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Duke Hospital monitoring patient for possible Ebola

Posted November 2, 2014
Updated November 3, 2014

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— The North Carolina Department of Health and Human Services is monitoring a patient at Duke University Hospital in Durham who traveled from Liberia and has developed a fever.

State health officials said Sunday night that the patient departed Liberia and arrived Friday at Newark (N.J.) Liberty International Airport, had no symptoms upon arrival and had no known exposure to Ebola while in Liberia.

The patient, whose age and gender were not released, took a bus from New Jersey to Durham County, according to state epidemiologist Dr. Megan Davies. He or she arrived in Person County on Saturday and developed a fever on Sunday.

"Keep in mind, this person did not have symptoms while traveling on the bus," Davies said. "Also, keep in mind, this person has not been diagnosed with any specific condition yet."

Experts say that Ebola is contagious only after the onset of symptoms and is spread through direct, unprotected contact with the bodily fluids of an infected person. It is not spread through air, water, food or proximity.

Davies said the patient self-monitored and called the U.S. Centers for Disease Control and Prevention at the onset of fever. The CDC immediately called the state Division of Public Health.

The person was transferred in a specialized EMS vehicle – with staffers wearing protective gear – to Duke University Hospital “using the appropriate health and safety protocols,” officials said.

“It is important to note that the patient’s fever could indicate other illnesses,” they said in a statement. “The patient will be evaluated for possible causes of fever, including testing for Ebola.”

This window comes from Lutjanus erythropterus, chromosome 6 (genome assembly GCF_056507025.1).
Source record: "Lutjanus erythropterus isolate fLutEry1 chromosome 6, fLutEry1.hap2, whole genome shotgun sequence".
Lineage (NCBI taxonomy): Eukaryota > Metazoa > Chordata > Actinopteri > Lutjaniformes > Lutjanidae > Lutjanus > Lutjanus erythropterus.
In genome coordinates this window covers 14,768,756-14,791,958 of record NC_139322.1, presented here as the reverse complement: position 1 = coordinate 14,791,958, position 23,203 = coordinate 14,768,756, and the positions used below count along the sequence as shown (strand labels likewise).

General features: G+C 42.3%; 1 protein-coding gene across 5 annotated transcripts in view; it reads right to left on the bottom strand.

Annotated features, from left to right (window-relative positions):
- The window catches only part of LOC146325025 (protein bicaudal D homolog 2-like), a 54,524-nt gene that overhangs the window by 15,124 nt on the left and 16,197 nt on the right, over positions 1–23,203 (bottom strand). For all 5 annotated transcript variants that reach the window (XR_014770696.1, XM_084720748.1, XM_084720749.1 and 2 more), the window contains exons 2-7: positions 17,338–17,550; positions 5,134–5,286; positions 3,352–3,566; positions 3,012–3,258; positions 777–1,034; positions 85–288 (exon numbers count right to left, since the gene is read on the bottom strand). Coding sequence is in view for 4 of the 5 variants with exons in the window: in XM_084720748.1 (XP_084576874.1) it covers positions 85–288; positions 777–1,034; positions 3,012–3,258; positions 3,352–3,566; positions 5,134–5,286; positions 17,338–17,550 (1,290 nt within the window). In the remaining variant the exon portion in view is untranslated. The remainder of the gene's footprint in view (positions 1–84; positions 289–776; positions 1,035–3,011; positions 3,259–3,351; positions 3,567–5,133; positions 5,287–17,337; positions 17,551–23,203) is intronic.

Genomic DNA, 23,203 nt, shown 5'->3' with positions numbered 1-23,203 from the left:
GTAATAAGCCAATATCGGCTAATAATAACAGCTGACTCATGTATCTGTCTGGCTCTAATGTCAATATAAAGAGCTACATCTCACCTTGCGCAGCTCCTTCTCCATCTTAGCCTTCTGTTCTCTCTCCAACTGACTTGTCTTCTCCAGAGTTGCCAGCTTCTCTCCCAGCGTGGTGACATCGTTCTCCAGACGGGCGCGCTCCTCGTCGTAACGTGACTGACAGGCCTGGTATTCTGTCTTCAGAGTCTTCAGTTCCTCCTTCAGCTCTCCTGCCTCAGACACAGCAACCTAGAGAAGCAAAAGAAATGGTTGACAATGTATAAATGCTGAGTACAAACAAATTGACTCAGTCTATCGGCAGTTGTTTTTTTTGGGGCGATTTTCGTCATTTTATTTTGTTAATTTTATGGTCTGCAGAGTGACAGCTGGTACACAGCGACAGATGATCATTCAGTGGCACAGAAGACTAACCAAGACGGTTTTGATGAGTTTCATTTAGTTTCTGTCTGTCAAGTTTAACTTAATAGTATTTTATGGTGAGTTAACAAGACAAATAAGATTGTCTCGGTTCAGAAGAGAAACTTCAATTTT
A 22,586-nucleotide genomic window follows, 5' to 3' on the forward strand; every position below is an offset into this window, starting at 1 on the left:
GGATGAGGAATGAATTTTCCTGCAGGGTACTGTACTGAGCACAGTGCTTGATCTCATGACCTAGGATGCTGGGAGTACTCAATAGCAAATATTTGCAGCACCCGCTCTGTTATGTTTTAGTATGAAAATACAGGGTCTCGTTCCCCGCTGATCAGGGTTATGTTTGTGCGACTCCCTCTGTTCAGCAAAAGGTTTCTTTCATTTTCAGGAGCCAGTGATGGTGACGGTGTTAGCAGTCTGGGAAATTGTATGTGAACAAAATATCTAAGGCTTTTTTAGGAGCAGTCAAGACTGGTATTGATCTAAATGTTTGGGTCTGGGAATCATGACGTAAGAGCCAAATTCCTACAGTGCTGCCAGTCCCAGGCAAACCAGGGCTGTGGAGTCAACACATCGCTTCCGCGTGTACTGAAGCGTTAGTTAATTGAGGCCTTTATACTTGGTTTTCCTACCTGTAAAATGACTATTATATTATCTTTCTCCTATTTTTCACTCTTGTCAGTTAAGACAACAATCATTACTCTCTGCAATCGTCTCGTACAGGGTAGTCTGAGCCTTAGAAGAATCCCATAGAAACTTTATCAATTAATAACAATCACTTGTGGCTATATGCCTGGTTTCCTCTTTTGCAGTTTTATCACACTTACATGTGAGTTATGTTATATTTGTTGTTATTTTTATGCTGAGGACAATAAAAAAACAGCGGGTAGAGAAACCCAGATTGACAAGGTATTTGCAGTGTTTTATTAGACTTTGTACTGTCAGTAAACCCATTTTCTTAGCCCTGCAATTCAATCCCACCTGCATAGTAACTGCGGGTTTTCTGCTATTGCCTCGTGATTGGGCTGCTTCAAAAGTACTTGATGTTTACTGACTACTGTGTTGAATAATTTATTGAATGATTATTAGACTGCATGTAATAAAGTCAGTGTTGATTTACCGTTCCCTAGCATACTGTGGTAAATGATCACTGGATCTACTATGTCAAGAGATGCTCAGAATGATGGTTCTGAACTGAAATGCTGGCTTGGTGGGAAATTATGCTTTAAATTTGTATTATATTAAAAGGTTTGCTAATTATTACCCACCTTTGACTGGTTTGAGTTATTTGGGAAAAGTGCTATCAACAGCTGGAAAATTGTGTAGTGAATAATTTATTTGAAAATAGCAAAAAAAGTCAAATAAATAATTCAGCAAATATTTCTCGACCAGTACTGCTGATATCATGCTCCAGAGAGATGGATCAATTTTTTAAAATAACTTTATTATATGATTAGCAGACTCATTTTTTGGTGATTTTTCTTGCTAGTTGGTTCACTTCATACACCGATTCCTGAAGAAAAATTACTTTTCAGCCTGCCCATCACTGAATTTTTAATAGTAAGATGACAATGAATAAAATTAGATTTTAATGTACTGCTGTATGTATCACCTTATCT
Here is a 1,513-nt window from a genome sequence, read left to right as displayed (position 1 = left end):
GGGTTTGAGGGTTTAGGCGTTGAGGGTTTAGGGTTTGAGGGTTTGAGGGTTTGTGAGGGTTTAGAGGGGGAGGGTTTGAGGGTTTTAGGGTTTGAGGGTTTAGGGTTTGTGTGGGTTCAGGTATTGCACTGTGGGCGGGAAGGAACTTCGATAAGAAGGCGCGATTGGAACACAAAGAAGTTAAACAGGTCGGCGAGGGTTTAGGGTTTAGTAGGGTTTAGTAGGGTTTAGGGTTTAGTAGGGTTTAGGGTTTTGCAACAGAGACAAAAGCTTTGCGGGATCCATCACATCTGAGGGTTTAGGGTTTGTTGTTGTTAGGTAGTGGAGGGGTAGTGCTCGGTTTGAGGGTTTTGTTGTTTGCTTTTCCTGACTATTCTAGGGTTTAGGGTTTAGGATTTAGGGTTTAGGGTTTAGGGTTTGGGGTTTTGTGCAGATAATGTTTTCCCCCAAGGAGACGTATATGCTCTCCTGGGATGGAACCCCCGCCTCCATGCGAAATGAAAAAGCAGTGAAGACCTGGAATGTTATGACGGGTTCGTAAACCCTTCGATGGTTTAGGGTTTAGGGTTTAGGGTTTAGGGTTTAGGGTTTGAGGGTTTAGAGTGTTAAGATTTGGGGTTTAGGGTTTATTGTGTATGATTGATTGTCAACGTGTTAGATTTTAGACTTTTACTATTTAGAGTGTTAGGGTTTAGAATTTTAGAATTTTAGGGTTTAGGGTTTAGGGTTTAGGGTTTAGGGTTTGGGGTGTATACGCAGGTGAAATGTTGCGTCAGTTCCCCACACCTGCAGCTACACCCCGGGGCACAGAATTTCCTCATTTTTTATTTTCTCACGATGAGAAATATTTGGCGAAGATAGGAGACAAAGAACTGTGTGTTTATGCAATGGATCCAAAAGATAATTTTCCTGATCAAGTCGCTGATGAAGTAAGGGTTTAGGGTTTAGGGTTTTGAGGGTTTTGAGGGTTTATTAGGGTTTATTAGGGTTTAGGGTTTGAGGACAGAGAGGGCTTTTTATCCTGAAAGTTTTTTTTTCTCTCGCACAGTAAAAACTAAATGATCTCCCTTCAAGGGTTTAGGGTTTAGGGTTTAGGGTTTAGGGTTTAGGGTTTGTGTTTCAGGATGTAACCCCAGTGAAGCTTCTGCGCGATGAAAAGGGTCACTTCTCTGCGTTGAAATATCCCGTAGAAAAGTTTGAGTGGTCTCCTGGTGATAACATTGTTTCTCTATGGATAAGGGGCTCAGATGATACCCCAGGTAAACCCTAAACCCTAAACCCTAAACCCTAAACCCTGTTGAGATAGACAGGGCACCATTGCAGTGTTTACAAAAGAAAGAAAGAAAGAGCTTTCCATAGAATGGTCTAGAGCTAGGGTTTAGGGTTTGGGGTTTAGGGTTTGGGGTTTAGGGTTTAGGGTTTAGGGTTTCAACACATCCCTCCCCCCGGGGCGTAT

A blood sample will be taken to the State Laboratory of Public Health for testing, and the patient will be isolated in a secured unit at the hospital until results are completed.

Results are expected early Monday morning.

Davies said if the test is negative for Ebola, the person would be held in isolation for 72 hours while the test is repeated for confirmation.

The patient is also undergoing contact tracing as a precaution, but health officials believe the risk of potential exposure to others is "extremely low."

DHHS Secretary Aldona Wos said Sunday that Gov. Pat McCrory has been fully briefed and has been in touch with New Jersey Gov. Chris Christie about the patient.

She said her department is "committed to an open line of communication and will share with the public" any new information.

Wos stressed that the state has been preparing for potential Ebola cases and is ready.

"Today, this intensive preparation is being put to use," she said.

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  • sondimahoney Nov 3, 2014

    All people flying from the three most affected countries are being routed through 5 airports. They are being screened, and they are given literature with instructions as to how to self-monitor and to whom to report any symptoms. I feel better about this method than trying to have a blanket ban, where those people who do manage to sneak in would have a strong disincentive to report any illness.

  • Setnitst8 Nov 3, 2014

    That was a preliminary test, he can very well still test positive within 72 hours.

    It is the same thing with the Flu. You can have the flu, test negative at first, go back two days later and test positive. So wake up!!! That is not a conclusive test result.

  • redapace Nov 3, 2014

    "Well here it is folks. "

    No it isn't.

  • Melanie Lane Nov 3, 2014
    user avatar

    and has tested negative now.. the sky isn't falling!! the sky isn't falling!!